After 1917 served in a variety of roles in the music section of the Soviet Ministry of Education (1918–1927) and on the editorial board of the State Music Publishing House (1922–1951). Beginning in 1917, Krein composed extensively for the theater, including Moscow’s Hebrew-language Habimah Theater and the Moscow, Kiev, and Minsk State Yiddish theaters. During the 1920s, he wrote several important works, including the symphonic cantata Kaddish (1921–1922), the First Piano Sonata (1922), and the First Symphony (1922–1925). In these compositions, Krein embraced both Jewish folk and liturgical melodies as part of his search for a distinctive, non-European Jewish sound. He celebrated his biggest successes in the 1920s as a composer of stage music. In this way the performance of the play The night in the old market (after Izchak Leib Peretz) at the Jewish state theatre in Moscow (GOSET) became a triumph for the theatre as well as the composer. Even in Western Europe, where the theatre gave guest performances in 1927, the play was greeted with great enthusiasm.
As the Communist regime grew more and more ideologically restrictive in the late 1920s and 1930s, Krein struggled to reconcile his art with the increasing political pressures. His ballet Laurentsia, in which Krein used Spanish folklore, later achieved great popularity. This ballet has remained in the repertoire of many Russian theatres to this day. In spite of obvious compromises in the form of works such as the cantata Funeral Ode in Memory of Lenin (1925–1926) and the symphonic oratorio The U.S.S.R.—Shock Brigade of the World Proletariat (1932), Krein continued to explore Jewish musical and literary themes in his work well into the 1940s. His opera Zagmuk (1929) concerned the Jewish uprising in ancient Babylon and was staged as the first Soviet opera at the Bolshoi Theater in Moscow (1930). In 1934 he was awarded the title of Honored Artist of the Soviet Union. As late as 1941 Krein composed music for the productions of the Moscow State Yiddish Theater and his Second Symphony (1945), a meditation on the historic sufferings of the Jewish people from ancient times through the Holocaust.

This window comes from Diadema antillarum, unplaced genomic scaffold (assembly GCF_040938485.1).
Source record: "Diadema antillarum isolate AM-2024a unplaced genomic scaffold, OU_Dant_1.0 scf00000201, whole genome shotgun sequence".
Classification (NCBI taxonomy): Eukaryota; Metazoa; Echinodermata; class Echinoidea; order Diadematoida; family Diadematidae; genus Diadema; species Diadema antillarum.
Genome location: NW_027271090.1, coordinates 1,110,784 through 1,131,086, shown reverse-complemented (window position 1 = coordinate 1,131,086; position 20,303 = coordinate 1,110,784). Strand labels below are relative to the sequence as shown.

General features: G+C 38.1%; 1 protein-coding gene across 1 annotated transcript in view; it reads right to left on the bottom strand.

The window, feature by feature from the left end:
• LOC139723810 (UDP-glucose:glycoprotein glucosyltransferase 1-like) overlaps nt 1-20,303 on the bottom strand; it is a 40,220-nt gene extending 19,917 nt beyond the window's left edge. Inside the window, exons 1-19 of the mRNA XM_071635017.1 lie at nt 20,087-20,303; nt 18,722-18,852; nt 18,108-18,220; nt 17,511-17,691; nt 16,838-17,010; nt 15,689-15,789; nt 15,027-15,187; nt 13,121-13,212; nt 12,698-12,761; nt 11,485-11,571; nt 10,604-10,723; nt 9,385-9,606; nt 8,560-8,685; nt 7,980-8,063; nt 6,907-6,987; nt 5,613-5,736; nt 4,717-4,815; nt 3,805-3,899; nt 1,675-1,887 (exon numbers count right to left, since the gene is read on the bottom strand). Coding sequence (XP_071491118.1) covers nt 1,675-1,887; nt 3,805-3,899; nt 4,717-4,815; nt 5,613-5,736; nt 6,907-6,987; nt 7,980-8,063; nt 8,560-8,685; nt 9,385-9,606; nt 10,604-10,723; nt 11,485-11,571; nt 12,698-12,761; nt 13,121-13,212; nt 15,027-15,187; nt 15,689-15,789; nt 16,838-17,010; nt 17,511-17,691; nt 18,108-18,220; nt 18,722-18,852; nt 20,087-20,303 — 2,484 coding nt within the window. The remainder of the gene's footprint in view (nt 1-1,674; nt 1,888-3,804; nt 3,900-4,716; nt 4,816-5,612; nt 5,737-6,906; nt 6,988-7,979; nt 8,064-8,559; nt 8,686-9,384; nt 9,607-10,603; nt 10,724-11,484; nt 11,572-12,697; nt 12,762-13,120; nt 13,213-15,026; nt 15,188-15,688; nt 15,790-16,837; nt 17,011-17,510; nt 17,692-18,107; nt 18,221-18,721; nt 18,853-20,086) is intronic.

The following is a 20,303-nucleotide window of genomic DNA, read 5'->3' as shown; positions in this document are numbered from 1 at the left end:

In comparison his most important work, the cantata Kaddish, could not be performed at all. For decades Kreins score was considered as missing. Only a couple of years ago it was discovered that the score had been saved. The work was then performed in Russia. In the West this great music is still unknown. His compositions reveal the confluence of several strands of musical history: his Russian background, the transition from late Romanticism to early modernism – where the influence of Skryabin is readily audible – and, particularly in the works on this album, the Jewish folk-heritage, with its emotionally powerful blend of high spirits and melancholy.